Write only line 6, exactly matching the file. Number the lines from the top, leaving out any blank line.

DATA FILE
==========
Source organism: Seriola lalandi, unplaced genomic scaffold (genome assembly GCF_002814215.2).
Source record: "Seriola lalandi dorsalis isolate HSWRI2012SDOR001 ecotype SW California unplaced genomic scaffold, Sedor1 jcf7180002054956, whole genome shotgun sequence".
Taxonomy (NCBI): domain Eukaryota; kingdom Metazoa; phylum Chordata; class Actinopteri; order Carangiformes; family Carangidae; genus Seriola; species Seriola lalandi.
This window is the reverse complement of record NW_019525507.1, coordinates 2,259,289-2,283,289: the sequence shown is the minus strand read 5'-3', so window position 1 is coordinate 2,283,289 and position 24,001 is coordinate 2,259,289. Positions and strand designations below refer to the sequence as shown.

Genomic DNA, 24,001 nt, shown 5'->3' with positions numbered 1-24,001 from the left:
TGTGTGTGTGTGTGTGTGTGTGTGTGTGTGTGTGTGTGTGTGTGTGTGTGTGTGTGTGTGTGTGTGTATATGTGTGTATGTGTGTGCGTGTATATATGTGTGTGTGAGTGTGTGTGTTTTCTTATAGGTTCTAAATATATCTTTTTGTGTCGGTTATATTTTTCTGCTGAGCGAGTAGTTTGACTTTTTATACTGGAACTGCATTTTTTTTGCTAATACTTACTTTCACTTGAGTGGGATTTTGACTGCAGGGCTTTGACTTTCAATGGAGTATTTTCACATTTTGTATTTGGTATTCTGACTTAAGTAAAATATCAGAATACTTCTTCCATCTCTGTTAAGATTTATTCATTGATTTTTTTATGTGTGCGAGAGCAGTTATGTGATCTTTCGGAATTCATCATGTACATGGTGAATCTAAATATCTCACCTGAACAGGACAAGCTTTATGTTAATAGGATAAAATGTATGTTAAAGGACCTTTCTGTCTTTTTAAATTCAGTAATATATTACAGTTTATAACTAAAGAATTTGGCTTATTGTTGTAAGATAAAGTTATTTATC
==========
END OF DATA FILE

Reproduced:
TGTGTGTGTGTGTGTGTGTGTGTGTGTGTGTGTGTGTGTGTGTGTGTGTGTGTGTGTGTGTGTGTGTATATGTGTGTATGTGTGTGCGTGTATATATGTGTGTGTGAGTGTGTGTGTTTTCTTATAGGTTCTAAATATATCTTTTTGTGTCGGTTATATTTTTCTGCTGAGCGAGTAGTTTGACTTTTTATACTGGAACTGCATTTTTTTTGCTAATACTTACTTTCACTTGAGTGGGATTTTGACTGCAGGGCTTTGACTTTCAATGGAGTATTTTCACATTTTGTATTTGGTATTCTGACTTAAGTAAAATATCAGAATACTTCTTCCATCTCTGTTAAGATTTATTCATTGATTTTTTTATGTGTGCGAGAGCAGTTATGTGATCTTTCGGAATTCATCATGTACATGGTGAATCTAAATATCTCACCTGAACAGGACAAGCTTTATGTTAATAGGATAAAATGTATGTTAAAGGACCTTTCTGTCTTTTTAAATTCAGTAATATATTACAGTTTATAACTAAAGAATTTGGCTTATTGTTGTAAGATAAAGTTATTTATC